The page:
I renamed the topic into  " board repair " rather than " searching for schematics "... seems more relevant since we are now well into trouble-shooting now !

Don't know what the outcome will be, if I will be able to diagnose it or not... but regardless, I find myself quite enjoying reverse engineering these boards, it's fun to play  with nice industrial boards !  8)
« Last Edit: September 16, 2018, 06:24:49 pm by Vince »
 

Online drussell

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Re: Board repair : HOBART " hood " type dish washer
« Reply #10 on: September 16, 2018, 07:29:46 pm »
Well...I just noticed that the main board also carries two of these TPI C6B596C chips !  Looking at them, it looks like most likely, 99.999% certain, they drive the 12V coils for all the relays. So they indeed would be power shift registers, alright.... makes sense to drive relays on the main board, but what the heck are they doing on the FRONT PANEL board? there is nothing to drive there but a few LED's ! :-/

It is entirely possible that they just use the same chip so there is one less part on the BOM, even though it is on a totally separate board, meaning one less chip to source and stock in the PCB manufacturing process across their various models.
 

Offline coromonadalix

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Re: Board repair : HOBART " hood " type dish washer
« Reply #11 on: September 17, 2018, 02:06:50 am »
on the main board, near the big capacitor, you have an 6 pin unsoldered connector pads, the chip near it seems to be an rs232 interface not populated ??? you see some capacitor foot print going pin to pins ???  i may be totally wrong

For the display board, the 3 pads must be to supply an clock source to program the chip ???
 

Offline Vince

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Re: Board repair : HOBART " hood " type dish washer
« Reply #12 on: September 20, 2018, 11:11:09 pm »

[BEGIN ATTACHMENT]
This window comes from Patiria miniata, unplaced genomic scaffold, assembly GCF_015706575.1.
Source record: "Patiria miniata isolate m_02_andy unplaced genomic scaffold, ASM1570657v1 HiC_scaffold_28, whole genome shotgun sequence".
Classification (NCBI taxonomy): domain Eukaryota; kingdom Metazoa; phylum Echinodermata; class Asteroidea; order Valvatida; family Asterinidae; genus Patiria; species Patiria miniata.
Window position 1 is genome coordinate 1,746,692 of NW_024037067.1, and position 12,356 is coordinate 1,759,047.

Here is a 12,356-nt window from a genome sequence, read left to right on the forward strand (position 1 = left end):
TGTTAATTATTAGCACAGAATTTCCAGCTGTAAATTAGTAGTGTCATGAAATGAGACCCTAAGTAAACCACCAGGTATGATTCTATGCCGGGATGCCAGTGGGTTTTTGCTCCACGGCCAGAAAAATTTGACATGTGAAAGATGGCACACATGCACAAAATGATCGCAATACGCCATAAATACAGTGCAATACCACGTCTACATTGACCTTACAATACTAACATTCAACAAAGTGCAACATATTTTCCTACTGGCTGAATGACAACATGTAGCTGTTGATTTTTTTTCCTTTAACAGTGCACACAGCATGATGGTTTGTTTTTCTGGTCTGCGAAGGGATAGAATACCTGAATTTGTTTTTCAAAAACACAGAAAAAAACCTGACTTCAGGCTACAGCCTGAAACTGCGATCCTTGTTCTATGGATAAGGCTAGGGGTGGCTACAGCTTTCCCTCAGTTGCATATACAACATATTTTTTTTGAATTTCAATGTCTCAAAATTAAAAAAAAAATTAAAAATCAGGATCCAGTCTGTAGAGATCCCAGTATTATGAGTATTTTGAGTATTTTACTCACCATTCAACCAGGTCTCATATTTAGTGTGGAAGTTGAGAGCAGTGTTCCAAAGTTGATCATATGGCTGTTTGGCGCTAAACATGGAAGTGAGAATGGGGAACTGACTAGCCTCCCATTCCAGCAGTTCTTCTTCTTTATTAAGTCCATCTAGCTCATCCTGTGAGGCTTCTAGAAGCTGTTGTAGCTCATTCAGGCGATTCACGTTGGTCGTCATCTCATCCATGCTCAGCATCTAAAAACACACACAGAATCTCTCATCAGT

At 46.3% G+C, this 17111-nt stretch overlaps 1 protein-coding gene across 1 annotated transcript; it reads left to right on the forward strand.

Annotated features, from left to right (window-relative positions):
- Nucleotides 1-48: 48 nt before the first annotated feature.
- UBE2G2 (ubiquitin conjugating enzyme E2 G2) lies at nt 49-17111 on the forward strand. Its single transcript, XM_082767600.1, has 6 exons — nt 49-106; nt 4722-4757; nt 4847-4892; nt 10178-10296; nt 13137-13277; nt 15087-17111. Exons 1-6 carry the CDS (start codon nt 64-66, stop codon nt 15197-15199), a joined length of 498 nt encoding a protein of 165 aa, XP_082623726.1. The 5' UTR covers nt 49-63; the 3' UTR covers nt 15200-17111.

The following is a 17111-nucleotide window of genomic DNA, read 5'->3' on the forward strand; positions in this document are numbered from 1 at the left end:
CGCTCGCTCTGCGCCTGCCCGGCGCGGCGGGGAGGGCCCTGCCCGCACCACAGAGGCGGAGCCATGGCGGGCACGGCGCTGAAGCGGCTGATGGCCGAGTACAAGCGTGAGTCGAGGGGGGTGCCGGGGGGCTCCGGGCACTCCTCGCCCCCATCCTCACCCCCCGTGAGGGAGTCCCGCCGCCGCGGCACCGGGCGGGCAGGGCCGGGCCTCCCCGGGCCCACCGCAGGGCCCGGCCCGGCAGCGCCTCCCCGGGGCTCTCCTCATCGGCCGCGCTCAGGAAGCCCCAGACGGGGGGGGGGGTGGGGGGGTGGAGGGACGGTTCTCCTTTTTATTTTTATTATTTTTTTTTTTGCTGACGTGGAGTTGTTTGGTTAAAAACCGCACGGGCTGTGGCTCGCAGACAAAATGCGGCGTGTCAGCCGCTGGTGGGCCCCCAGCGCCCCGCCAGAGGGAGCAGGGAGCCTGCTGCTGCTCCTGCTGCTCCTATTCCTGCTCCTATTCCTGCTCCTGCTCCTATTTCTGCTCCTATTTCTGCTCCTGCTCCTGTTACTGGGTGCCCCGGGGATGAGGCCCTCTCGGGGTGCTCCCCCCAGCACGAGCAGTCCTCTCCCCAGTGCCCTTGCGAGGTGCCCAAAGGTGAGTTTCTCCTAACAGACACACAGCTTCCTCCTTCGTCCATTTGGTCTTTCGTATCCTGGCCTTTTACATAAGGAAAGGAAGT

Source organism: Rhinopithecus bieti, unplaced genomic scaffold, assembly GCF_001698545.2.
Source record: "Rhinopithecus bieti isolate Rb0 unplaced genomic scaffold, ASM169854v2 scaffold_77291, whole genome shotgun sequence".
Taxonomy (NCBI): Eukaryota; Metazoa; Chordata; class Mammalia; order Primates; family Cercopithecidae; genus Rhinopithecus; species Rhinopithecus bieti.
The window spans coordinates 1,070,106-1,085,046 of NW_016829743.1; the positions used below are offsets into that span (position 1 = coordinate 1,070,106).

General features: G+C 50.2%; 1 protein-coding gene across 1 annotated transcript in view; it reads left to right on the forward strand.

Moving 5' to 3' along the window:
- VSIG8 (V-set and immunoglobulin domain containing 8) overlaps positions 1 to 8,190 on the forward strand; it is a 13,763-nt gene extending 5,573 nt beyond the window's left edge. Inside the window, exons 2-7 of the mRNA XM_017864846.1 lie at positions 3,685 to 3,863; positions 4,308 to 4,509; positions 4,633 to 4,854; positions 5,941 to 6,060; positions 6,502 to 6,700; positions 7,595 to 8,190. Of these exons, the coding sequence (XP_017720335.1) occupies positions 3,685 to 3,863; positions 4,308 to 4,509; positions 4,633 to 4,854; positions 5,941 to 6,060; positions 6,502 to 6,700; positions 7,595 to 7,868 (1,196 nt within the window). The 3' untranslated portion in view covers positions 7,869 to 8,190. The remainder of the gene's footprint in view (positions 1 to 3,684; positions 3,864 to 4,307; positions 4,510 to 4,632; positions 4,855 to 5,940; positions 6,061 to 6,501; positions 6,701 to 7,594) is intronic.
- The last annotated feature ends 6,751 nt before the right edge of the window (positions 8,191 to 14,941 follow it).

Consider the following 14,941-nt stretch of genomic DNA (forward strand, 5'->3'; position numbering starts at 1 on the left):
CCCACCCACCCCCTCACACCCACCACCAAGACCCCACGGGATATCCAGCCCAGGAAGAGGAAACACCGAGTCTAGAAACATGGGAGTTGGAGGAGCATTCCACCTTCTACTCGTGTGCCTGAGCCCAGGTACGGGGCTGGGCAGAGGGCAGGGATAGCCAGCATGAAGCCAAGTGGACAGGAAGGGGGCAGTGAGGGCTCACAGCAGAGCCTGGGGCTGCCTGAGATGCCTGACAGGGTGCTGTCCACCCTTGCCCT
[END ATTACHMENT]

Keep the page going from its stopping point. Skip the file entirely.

OK, spent a few hours probing the main board, main board only, with the front panel board disconnected. I wanted to get a status on the main board alone, first, to see if it were dead like the Hobart service Tech pretended it was...

First with the board powered off, I looked at some PCB traces and followed them, to try to figure out what they were going to. Mostly, I traced the 10 pin interface header that goes to the front panel board, and I also looked at the pins of these " TPI C6B596C " chips, to see if they were indeed those power shift registers, or not.

Then powered up the board, looked at the two power rails for DC level and ripple/noise, then checked for any activity on the 10 pin interface header. Then probed the MCU a bit too, for CAN/UART/reset/clock, the basics then.

So, here are the results, with a few pics down below to illustrate :

TPI C6B596C

Yes, it is indeed that power shift register, so thanks again coromonadalix for finding that datasheet !  :-+
They are used to directly drive the coils of all those relays on the board.

Power Rails

The 12V rail,

Well, I thought it was 12V since it feeds only the relay coils, which are marked as being 12V... however it is actually putting out a healthy 15V !!!  A fair bit more then... however I don't think that would be high enough to do any damage to the relay coils, so I am not worried. Also, I don't think it's uncommon to slightly "overdrive" electro mechanical devices like this. This rail doesn't power anything else on the board but the relays, so it's fine.